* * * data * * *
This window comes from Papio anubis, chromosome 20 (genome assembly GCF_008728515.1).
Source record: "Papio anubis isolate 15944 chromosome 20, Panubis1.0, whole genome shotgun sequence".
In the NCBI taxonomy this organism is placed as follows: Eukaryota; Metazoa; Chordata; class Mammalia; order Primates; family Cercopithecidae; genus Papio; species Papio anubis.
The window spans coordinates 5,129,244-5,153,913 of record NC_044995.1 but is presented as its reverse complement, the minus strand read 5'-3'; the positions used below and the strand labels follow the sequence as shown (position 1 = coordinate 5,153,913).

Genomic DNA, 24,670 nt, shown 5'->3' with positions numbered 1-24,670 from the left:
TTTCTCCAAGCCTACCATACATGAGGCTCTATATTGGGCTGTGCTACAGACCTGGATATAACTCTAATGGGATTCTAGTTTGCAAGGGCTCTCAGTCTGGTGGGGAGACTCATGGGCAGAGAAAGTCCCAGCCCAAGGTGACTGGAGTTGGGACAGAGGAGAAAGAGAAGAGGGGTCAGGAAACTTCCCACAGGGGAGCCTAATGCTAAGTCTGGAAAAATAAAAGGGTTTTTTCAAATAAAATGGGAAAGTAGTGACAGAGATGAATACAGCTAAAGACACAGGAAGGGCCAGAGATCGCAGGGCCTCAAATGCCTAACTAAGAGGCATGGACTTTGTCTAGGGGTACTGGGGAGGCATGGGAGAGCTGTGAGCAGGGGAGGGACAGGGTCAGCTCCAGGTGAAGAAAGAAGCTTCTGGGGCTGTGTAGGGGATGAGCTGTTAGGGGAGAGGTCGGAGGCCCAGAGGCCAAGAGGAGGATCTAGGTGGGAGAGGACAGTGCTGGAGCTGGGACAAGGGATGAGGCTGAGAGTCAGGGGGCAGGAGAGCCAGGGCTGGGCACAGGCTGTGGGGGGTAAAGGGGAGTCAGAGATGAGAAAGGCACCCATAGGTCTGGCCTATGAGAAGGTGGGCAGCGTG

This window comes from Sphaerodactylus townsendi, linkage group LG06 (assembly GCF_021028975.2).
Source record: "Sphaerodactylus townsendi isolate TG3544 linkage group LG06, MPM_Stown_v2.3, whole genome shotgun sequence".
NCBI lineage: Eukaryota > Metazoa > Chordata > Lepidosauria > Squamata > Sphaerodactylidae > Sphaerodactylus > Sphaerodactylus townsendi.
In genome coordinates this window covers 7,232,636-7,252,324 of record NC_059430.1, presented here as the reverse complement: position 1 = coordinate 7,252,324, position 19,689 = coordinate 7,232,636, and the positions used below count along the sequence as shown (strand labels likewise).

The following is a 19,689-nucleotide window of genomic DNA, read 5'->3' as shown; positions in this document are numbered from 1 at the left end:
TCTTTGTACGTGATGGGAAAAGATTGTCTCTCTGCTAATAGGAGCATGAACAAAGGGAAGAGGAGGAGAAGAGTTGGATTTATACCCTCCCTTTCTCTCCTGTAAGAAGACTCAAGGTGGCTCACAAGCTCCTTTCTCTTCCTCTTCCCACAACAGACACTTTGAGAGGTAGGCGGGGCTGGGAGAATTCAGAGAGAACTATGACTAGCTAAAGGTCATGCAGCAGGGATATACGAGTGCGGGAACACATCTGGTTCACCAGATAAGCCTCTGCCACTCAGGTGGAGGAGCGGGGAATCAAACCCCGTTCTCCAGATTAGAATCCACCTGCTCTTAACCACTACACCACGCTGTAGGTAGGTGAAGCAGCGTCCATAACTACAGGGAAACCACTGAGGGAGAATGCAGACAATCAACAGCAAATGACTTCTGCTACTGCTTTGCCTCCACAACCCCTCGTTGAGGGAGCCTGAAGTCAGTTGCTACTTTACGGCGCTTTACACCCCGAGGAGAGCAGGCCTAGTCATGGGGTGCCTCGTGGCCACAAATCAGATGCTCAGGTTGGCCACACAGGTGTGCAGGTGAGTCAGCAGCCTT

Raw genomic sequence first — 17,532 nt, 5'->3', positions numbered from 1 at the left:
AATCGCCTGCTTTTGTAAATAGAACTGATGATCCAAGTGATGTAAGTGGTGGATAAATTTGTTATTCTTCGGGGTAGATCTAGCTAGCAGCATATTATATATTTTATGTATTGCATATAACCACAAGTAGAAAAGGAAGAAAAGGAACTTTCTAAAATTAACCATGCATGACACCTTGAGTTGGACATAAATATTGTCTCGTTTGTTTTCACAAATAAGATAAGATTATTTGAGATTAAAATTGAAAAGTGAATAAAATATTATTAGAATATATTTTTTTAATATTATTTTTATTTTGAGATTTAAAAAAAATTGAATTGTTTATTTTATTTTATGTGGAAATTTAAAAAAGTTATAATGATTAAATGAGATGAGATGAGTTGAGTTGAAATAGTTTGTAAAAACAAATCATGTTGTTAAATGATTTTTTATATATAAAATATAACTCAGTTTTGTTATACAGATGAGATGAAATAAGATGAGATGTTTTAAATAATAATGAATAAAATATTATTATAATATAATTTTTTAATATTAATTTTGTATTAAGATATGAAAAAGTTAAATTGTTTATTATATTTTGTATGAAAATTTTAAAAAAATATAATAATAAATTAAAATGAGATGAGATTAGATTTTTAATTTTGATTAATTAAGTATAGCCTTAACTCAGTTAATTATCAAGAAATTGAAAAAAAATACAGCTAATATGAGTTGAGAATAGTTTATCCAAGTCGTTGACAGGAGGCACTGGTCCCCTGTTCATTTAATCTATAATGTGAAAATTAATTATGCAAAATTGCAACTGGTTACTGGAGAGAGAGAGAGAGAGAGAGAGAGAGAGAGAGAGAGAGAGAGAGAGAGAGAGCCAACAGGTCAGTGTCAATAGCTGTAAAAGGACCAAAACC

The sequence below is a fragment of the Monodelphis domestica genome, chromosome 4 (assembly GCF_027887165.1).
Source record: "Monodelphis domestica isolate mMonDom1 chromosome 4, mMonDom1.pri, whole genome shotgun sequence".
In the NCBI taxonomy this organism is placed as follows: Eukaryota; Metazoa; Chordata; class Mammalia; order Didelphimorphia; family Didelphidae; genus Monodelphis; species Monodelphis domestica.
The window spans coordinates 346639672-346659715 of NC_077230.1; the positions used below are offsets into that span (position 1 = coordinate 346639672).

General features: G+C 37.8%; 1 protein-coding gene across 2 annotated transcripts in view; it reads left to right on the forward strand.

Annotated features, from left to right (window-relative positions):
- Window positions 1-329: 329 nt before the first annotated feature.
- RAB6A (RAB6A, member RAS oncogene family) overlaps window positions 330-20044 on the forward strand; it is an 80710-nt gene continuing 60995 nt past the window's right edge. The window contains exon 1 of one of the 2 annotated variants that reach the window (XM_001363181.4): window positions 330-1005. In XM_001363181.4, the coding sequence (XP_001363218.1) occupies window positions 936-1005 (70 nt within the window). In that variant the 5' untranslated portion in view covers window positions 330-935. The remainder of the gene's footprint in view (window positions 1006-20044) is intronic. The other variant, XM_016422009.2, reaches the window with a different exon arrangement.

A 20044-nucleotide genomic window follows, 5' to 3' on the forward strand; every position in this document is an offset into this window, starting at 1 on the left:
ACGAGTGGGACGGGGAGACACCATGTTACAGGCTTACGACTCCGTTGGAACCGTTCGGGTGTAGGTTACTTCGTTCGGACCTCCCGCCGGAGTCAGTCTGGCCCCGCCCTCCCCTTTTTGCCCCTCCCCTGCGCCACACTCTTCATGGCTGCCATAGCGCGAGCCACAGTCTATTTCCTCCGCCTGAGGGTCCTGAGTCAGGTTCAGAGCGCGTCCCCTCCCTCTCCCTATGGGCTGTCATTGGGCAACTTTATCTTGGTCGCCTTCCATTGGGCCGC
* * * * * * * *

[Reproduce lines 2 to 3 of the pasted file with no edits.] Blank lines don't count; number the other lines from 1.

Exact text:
Source record: "Papio anubis isolate 15944 chromosome 20, Panubis1.0, whole genome shotgun sequence".
In the NCBI taxonomy this organism is placed as follows: Eukaryota; Metazoa; Chordata; class Mammalia; order Primates; family Cercopithecidae; genus Papio; species Papio anubis.